Electrical steel (lamination steel, Crngo, silicon steel, relay steel, transformer steel) is a special steel tailored to produce specific magnetic properties: small hysteresis area resulting in low power loss per cycle, low core loss, and high permeability.
Electrical steel is generally manufactured in cold-rolled strips lower than 2 mm thick. These strips are cut to shape to make laminations that are stacked together to create the laminated cores of transformers, as well as the stator and rotor of electric motors. Laminations may be cut to their finished shape with a punch and die or, in smaller quantities, could be cut by a laser, or by wire EDM.
Electrical steel is definitely an iron alloy which may have from zero to 6.5% silicon (Si:5Fe). Commercial alloys usually have silicon content as much as 3.2% (higher concentrations usually provoke brittleness during cold rolling). Manganese and aluminum may be added approximately .5%.
Silicon significantly boosts the electrical resistivity in the steel, which decreases the induced eddy currents and narrows the hysteresis loop in the material, thus decreasing the core loss. However, the grain structure hardens and embrittles the metal, which adversely affects the workability from the material, especially when rolling it. When alloying, the concentration amounts of carbon, sulfur, oxygen and nitrogen has to be kept low, as these elements indicate the actual existence of carbides, sulfides, oxides and nitrides. These compounds, even just in particles as small as one micrometer in diameter, increase hysteresis losses while also decreasing magnetic permeability. The existence of carbon features a more detrimental effect than sulfur or oxygen. Carbon also causes magnetic aging if it slowly leaves the solid solution and precipitates as carbides, thus leading to an increase in power loss with time. For these reasons, the carbon level is kept to .005% or lower. The carbon level could be reduced by annealing the steel in a decarburizing atmosphere, like hydrogen.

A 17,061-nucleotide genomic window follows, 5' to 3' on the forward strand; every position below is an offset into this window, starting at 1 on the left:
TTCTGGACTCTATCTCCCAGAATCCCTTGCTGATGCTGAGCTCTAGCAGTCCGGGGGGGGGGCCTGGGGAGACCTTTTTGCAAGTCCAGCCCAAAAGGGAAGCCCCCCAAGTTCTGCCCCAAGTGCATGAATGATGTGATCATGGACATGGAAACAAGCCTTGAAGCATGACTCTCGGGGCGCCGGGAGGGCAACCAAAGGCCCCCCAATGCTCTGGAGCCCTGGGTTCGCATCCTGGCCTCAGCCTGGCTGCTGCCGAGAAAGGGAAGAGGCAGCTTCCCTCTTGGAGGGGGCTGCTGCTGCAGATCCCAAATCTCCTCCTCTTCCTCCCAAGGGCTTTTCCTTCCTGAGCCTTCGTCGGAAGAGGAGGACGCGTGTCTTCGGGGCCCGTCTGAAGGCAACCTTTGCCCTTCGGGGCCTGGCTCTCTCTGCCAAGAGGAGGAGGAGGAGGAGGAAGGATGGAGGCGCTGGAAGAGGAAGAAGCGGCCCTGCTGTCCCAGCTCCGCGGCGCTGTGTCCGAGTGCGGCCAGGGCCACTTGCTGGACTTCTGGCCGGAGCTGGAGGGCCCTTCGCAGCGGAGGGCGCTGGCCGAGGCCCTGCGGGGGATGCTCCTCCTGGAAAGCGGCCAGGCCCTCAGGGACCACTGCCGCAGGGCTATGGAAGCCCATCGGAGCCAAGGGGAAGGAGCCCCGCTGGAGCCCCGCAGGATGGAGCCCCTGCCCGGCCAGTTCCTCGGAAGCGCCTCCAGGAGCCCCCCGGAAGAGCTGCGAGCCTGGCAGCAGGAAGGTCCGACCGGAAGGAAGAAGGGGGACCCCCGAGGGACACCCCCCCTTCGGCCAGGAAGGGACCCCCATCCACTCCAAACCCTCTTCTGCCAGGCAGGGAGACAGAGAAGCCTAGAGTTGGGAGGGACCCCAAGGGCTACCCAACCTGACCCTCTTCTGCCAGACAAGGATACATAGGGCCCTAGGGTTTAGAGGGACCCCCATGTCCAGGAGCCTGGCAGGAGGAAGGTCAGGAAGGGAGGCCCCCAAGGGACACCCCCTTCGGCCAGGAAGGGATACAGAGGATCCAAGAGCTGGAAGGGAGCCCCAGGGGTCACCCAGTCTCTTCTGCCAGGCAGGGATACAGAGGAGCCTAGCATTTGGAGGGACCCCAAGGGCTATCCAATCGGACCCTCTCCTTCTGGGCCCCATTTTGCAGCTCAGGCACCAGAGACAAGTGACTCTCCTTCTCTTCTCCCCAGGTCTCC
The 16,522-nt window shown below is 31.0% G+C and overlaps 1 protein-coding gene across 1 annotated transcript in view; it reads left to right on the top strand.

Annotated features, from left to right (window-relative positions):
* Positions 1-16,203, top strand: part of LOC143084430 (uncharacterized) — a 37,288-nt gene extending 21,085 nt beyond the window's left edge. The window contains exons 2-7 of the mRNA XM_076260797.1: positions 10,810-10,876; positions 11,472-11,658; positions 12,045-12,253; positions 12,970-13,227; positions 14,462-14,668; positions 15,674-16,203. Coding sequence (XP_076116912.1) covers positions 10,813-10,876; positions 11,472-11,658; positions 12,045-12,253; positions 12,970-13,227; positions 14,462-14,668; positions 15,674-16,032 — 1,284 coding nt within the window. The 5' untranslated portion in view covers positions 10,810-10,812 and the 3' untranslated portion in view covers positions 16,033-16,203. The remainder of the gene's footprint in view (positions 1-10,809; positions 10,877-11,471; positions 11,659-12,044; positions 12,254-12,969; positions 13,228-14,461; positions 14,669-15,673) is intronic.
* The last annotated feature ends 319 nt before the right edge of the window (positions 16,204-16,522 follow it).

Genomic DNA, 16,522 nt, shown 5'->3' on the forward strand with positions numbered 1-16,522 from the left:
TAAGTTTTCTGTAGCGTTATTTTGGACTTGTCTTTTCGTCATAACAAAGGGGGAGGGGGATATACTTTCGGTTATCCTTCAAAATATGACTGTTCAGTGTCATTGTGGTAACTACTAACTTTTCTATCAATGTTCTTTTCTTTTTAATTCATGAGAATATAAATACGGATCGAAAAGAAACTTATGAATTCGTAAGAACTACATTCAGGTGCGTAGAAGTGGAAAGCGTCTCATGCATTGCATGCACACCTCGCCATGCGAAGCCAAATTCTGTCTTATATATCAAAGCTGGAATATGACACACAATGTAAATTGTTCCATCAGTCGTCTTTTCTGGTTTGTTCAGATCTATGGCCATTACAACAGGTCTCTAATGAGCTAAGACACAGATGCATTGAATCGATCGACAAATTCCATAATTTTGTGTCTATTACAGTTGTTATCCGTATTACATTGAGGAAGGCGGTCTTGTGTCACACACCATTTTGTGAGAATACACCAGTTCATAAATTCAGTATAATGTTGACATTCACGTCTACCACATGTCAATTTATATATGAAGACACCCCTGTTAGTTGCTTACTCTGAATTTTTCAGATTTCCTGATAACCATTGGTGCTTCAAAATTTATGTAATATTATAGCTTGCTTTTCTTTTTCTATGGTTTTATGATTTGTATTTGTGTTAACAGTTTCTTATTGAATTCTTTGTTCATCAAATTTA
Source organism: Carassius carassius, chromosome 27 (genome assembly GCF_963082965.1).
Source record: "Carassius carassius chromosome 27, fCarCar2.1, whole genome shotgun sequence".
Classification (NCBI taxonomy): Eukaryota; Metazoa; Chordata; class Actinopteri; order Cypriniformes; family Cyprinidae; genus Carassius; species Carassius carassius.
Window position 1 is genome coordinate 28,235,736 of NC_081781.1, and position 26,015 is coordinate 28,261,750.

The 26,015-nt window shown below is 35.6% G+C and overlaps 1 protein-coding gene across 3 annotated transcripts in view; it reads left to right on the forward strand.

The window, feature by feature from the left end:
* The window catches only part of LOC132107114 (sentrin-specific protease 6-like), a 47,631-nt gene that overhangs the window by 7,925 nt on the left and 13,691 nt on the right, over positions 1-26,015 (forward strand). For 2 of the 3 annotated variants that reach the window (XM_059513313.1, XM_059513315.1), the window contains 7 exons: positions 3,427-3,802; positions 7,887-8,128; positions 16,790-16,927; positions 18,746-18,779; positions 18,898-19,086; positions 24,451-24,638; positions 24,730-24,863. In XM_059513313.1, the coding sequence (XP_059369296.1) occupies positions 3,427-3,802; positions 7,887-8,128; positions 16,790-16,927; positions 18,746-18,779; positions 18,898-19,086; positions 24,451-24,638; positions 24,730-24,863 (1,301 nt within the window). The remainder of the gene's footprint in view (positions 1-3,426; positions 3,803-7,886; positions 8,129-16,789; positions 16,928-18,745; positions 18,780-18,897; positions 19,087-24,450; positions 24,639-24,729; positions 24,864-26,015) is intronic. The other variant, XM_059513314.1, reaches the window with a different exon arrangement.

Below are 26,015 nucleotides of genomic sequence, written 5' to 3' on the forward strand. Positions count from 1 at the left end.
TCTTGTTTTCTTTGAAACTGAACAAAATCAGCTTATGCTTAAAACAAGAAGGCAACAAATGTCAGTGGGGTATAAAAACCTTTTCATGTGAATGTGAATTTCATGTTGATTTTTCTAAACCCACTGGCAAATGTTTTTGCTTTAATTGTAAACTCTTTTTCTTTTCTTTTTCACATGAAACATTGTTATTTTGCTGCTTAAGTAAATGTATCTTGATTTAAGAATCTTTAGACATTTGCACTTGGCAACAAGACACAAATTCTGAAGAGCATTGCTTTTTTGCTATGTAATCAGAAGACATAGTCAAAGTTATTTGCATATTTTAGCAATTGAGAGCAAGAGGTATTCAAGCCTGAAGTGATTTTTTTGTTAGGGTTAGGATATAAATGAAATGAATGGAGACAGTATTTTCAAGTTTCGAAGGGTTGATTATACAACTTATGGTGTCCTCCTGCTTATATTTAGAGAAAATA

Non-oriented Hot Dip Galvanized Steel Wire (image made out of magneto-optical sensor and polarizer microscope)
Electrical steel made without special processing to control crystal orientation, non-oriented steel, usually includes a silicon amount of 2 to 3.5% and has similar magnetic properties in most directions, i.e., it really is isotropic. Cold-rolled non-grain-oriented steel is often abbreviated to CRNGO.
Grain-oriented electrical steel usually features a silicon degree of 3% (Si:11Fe). It is actually processed in a way that this optimal properties are developed in the rolling direction, because of a tight control (proposed by Norman P. Goss) in the crystal orientation relative to the sheet. The magnetic flux density is increased by 30% inside the coil wnhsva direction, although its magnetic saturation is decreased by 5%. It really is used for the cores of power and distribution transformers, cold-rolled grain-oriented steel is often abbreviated to CRGO.
CRGO is generally provided by the producing mills in coil form and needs to be cut into “laminations”, that are then used to create a transformer core, which can be an important part of any transformer. Grain-oriented steel is utilized in large power and distribution transformers and in certain audio output transformers.
CRNGO is less expensive than CRGO. It is actually used when price is more valuable than efficiency and then for applications in which the direction of magnetic flux is not really constant, as in electric motors and generators with moving parts. You can use it should there be insufficient space to orient components to benefit from the directional properties of Electro Galvanized Steel.